Mosquito Chemosensory Biology
The Molecular Biology of Olfactory Signal Transduction in Mosquitoes
The proteins that are graphically represented here are present on the inside surface of the olfactory receptor neuron (ORN) dendritic membrane on olfactory receptor neurons. Signal transduction is initiated when odorants (either alone or in complexes with Odorant Binding Proteins) bind to members of seven transmembrane containing odorant receptors (ORs). Originally thought to be G-protein coupled, insect ORs are now almost universally recognized to be novel signaling complexes that combine ligand specificity subunit (conventional ORs) with a widely- expressed, non-conventional OR subunit that most probably acts as a direct ionotropic channel on ORN dendrites- this OR used known by many different names depending on the system it was found in (e.g. in mosquitoes this common component was called OR7) and now is universally known as ORco which is short for OR co-expressed.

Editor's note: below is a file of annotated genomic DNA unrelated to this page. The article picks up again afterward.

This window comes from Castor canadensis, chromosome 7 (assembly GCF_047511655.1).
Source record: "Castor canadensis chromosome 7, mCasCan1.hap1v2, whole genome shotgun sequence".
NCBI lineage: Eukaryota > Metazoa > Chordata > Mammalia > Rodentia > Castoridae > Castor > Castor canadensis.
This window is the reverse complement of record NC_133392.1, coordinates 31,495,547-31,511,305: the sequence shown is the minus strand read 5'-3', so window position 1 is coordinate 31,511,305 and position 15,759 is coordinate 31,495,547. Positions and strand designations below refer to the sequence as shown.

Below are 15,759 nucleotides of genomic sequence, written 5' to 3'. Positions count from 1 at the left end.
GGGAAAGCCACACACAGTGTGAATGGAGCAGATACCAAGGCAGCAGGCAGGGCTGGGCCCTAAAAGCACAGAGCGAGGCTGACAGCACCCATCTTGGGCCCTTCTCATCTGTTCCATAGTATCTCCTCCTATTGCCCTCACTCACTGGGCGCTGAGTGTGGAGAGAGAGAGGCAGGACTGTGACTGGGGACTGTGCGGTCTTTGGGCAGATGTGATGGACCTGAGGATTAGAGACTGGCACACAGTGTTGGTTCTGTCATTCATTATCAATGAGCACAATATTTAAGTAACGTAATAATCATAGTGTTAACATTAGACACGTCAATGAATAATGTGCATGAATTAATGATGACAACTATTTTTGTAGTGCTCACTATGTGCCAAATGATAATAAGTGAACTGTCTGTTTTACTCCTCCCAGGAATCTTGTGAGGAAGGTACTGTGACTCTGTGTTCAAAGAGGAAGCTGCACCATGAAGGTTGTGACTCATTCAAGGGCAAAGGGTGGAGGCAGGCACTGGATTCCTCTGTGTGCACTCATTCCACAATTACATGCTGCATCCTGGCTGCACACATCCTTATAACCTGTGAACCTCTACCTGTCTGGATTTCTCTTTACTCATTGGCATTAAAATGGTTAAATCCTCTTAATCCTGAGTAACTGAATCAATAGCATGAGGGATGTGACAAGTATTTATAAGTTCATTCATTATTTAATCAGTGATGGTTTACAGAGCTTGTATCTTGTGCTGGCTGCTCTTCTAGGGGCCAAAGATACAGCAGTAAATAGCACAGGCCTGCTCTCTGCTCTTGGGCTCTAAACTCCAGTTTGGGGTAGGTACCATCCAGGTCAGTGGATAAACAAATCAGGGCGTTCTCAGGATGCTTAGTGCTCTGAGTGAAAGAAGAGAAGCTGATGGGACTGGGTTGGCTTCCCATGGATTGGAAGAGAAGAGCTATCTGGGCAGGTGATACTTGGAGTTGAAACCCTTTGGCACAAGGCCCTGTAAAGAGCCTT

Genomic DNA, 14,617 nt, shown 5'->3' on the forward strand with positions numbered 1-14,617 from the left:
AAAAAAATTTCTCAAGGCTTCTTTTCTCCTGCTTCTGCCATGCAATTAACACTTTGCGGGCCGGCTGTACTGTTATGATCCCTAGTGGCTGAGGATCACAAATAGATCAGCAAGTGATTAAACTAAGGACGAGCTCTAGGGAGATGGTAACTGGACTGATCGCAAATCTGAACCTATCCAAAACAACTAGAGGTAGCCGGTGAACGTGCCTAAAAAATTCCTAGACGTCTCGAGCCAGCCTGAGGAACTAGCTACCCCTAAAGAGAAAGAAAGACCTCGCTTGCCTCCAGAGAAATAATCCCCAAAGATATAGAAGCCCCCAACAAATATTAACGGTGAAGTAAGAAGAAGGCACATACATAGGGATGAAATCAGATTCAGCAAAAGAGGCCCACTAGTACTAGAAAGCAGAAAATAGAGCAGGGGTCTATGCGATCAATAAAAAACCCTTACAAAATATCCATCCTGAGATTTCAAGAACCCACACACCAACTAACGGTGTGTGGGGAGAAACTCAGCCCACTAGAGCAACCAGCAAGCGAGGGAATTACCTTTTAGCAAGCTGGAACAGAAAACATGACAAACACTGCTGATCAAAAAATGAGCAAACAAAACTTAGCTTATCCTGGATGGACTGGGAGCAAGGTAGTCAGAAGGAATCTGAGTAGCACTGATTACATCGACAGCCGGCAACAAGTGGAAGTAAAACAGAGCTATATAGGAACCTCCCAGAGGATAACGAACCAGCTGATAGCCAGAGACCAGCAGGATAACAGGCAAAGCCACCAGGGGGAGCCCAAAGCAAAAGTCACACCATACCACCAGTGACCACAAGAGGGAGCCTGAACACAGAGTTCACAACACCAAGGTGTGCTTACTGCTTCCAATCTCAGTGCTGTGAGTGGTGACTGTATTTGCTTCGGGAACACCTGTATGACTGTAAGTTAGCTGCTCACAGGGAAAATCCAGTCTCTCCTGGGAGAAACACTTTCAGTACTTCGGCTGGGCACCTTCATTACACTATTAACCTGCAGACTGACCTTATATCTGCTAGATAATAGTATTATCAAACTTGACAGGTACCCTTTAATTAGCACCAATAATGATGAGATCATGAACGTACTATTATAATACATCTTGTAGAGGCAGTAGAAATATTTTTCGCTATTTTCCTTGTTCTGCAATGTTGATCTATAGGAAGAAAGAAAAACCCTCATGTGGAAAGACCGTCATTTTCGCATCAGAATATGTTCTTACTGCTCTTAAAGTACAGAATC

In addition to ORs, studies in Drosophila and mosquitoes have also pointed to the existence of another class of chemosensory receptors known as ionotropic receptors (IRs) that have homology to insect glutamate receptors. Current efforts are focused on understanding how ORs, IRs,, Gustatory Receptors (GRs, active in volatile CO2 responses), ion channels/transporters and other components of this pathway mediate olfactory signal transduction in anopheline mosquitoes.